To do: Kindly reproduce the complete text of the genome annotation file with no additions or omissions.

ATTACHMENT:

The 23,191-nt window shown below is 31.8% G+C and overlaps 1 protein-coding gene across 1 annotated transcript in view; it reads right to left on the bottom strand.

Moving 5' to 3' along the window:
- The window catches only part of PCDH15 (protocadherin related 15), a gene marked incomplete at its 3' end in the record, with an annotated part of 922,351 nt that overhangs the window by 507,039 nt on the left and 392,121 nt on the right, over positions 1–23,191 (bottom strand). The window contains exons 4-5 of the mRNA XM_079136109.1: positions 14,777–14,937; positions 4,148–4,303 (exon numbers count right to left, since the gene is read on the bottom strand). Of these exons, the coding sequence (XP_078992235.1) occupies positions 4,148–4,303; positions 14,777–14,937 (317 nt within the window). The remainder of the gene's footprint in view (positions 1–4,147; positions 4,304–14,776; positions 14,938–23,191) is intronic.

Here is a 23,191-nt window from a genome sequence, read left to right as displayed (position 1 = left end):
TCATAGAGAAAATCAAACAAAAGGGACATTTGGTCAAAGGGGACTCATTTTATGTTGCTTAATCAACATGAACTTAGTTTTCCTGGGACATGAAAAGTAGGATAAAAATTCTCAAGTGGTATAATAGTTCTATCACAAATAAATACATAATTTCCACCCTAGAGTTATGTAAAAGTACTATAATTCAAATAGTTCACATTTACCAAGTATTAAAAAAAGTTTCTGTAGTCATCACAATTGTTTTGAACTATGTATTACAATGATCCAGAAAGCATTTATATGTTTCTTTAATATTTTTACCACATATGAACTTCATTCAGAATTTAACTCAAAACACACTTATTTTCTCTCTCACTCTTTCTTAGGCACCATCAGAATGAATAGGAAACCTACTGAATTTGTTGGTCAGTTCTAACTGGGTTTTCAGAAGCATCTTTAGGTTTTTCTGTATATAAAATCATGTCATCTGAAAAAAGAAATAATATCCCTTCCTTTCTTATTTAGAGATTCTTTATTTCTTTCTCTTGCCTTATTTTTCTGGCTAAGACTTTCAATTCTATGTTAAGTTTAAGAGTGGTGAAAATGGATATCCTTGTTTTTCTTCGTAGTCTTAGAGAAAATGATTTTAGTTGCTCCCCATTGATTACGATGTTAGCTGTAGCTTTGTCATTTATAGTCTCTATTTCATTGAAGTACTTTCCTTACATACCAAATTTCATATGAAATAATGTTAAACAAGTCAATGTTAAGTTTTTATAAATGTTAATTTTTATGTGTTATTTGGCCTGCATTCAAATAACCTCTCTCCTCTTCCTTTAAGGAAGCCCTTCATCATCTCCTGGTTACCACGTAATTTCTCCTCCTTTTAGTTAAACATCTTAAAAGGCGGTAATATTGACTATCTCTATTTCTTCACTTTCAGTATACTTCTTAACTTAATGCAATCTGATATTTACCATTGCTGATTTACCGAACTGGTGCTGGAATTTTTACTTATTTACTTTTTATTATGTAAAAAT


The 23,191-nt window shown below is 31.8% G+C and overlaps 1 protein-coding gene across 1 annotated transcript in view; it reads right to left on the bottom strand.

Moving 5' to 3' along the window:
- The window catches only part of PCDH15 (protocadherin related 15), a gene marked incomplete at its 3' end in the record, with an annotated part of 922,351 nt that overhangs the window by 507,039 nt on the left and 392,121 nt on the right, over positions 1–23,191 (bottom strand). The window contains exons 4-5 of the mRNA XM_079136109.1: positions 14,777–14,937; positions 4,148–4,303 (exon numbers count right to left, since the gene is read on the bottom strand). Of these exons, the coding sequence (XP_078992235.1) occupies positions 4,148–4,303; positions 14,777–14,937 (317 nt within the window). The remainder of the gene's footprint in view (positions 1–4,147; positions 4,304–14,776; positions 14,938–23,191) is intronic.

Here is a 23,191-nt window from a genome sequence, read left to right as displayed (position 1 = left end):
TCATAGAGAAAATCAAACAAAAGGGACATTTGGTCAAAGGGGACTCATTTTATGTTGCTTAATCAACATGAACTTAGTTTTCCTGGGACATGAAAAGTAGGATAAAAATTCTCAAGTGGTATAATAGTTCTATCACAAATAAATACATAATTTCCACCCTAGAGTTATGTAAAAGTACTATAATTCAAATAGTTCACATTTACCAAGTATTAAAAAAAGTTTCTGTAGTCATCACAATTGTTTTGAACTATGTATTACAATGATCCAGAAAGCATTTATATGTTTCTTTAATATTTTTACCACATATGAACTTCATTCAGAATTTAACTCAAAACACACTTATTTTCTCTCTCACTCTTTCTTAGGCACCATCAGAATGAATAGGAAACCTACTGAATTTGTTGGTCAGTTCTAACTGGGTTTTCAGAAGCATCTTTAGGTTTTTCTGTATATAAAATCATGTCATCTGAAAAAAGAAATAATATCCCTTCCTTTCTTATTTAGAGATTCTTTATTTCTTTCTCTTGCCTTATTTTTCTGGCTAAGACTTTCAATTCTATGTTAAGTTTAAGAGTGGTGAAAATGGATATCCTTGTTTTTCTTCGTAGTCTTAGAGAAAATGATTTTAGTTGCTCCCCATTGATTACGATGTTAGCTGTAGCTTTGTCATTTATAGTCTCTATTTCATTGAAGTACTTTCCTTACATACCAAATTTCATATGAAATAATGTTAAACAAGTCAATGTTAAGTTTTTATAAATGTTAATTTTTATGTGTTATTTGGCCTGCATTCAAATAACCTCTCTCCTCTTCCTTTAAGGAAGCCCTTCATCATCTCCTGGTTACCACGTAATTTCTCCTCCTTTTAGTTAAACATCTTAAAAGGCGGTAATATTGACTATCTCTATTTCTTCACTTTCAGTATACTTCTTAACTTAATGCAATCTGATATTTACCATTGCTGATTTACCGAACTGGTGCTGGAATTTTTACTTATTTACTTTTTATTATGTAAAAAT